• And the irony of electronic cash is that it ALL fails when the power goes off.

      Keep stacking those precious metal coins! They make nice “trinkets” for barter.

  • Demonocracy

    The self-proclaimed terrorist fighters want to track your money in amounts of chicken feed but they didn’t seem to mind that Pakistani’s ISI chief wired $100,000 to Mohammad Atta the ring leader of the 9-11 attacks and when it was addressed the 9-11 commission said it was irrelevant and it didn’t matter where the money came from to finance the attacks or who it came from.

    “There are many terrorist states in the world, but the United States is unusual in that it is officially committed to international and domestic
    ~Noam Chomsky

  • Tom

    Typical US government fools. Sure, there’s LOTS of foreign cash buying US real estate. You can read all about it in the business news: Saudi Arabians and Chinese have been investing heavily in US farm land and west coast top end homes. Ill-gotten money? US Treasury may have fun investigating the finances of the Saud family, and of Chinese businessmen. Go for it. Knock yourselves out.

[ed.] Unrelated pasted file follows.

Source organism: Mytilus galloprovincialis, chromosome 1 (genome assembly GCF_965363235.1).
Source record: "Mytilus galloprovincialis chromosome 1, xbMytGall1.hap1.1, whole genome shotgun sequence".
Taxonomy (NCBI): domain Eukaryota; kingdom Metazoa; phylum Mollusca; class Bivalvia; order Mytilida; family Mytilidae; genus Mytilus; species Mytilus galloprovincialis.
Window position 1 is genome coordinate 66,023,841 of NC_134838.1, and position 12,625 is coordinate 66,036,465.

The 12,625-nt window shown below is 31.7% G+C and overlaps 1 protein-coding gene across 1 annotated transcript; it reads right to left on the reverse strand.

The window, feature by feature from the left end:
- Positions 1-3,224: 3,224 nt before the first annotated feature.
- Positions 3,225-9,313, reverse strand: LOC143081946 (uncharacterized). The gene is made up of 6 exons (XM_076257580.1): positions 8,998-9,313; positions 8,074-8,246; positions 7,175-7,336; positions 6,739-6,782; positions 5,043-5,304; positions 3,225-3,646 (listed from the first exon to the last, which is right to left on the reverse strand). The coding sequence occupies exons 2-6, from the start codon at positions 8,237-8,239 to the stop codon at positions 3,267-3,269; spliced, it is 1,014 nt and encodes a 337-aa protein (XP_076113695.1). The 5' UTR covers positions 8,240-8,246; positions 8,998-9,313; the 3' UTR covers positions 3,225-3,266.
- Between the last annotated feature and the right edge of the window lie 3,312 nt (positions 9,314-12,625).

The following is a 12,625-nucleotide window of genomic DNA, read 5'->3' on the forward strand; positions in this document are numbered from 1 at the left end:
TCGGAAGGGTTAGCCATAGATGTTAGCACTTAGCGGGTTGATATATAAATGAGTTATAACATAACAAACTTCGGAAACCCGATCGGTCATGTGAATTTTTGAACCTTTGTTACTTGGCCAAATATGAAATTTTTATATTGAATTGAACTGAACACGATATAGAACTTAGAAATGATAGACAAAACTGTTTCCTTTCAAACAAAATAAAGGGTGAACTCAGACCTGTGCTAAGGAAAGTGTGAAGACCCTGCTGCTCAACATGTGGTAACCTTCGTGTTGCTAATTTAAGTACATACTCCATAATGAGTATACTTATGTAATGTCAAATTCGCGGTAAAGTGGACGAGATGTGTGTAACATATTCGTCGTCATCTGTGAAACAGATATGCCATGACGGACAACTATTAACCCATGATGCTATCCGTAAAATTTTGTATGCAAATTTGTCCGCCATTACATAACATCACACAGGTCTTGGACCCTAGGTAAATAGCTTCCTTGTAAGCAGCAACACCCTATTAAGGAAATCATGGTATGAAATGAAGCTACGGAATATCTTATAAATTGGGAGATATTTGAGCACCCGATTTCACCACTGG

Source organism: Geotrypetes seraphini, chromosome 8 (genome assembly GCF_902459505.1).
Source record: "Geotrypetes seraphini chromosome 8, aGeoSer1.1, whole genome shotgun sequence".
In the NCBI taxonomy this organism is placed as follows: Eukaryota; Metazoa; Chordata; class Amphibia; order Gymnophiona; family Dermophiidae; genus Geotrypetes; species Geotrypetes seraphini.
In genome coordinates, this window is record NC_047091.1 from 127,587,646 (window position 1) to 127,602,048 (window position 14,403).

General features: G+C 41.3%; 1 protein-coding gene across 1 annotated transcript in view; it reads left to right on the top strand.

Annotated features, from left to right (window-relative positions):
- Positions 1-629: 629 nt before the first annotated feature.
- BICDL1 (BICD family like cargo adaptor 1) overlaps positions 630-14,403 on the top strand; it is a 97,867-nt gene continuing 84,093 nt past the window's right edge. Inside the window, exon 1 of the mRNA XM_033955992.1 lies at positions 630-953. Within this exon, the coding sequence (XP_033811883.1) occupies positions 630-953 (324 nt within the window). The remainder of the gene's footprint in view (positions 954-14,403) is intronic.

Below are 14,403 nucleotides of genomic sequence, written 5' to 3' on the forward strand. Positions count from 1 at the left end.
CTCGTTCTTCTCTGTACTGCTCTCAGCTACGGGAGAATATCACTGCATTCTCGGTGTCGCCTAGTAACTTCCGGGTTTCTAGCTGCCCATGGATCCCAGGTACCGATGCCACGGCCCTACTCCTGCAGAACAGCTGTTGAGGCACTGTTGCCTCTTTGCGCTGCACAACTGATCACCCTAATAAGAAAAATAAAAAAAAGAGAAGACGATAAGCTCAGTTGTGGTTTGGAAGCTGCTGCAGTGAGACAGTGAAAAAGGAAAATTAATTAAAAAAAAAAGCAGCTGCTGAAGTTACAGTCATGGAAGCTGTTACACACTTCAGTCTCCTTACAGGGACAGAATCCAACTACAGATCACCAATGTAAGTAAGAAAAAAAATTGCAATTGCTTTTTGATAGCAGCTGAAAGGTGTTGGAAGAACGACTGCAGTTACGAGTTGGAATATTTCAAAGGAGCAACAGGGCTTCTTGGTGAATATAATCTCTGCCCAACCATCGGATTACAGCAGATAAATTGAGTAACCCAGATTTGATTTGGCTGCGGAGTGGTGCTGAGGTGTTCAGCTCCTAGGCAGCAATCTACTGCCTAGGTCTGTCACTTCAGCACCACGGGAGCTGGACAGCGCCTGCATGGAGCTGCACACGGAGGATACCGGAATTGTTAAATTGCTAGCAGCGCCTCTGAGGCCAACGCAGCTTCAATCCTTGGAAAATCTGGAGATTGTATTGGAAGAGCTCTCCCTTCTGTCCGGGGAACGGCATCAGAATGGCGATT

• HM

    Both Wachovia and the Hong Kong & Shanghai Bank have been found guilty in recent years of laundering hundreds of billions of dollars in narco money. They paid fines and no person was tried, much less went to jail. Yet, the US government has the gall to criminalize every Mom & Pop with a little cash in the cookie jar! They see “us” as the enemy.

    • Dave

      Sooner or later the trusting idiots are going to find out that Lucifer is not really their friend.

  • Robert

    Slaves (US subjects) are not allowed to have cash for many illegitimate reasons. The government can’t steal what they can’t see and they want it all, A political prisoner or anyone else can not run nor hide without cash or liquid assets, The Fascist surveillance state wants total economic control, The banking cartel and central bank criminals know the fiat money game is over so they want a cashless, numbers in a computer system. One episode of “Hunted” will tell you all you need to know, it’s about control of everyday people everywhere. Your papers are not in order and your assets have been frozen, you will be reduced to life on your knees instantly. Commodity money defeats them gold , silver, copper, wheat, gasoline, bullets, tin; anything but paper and central bank Cartels.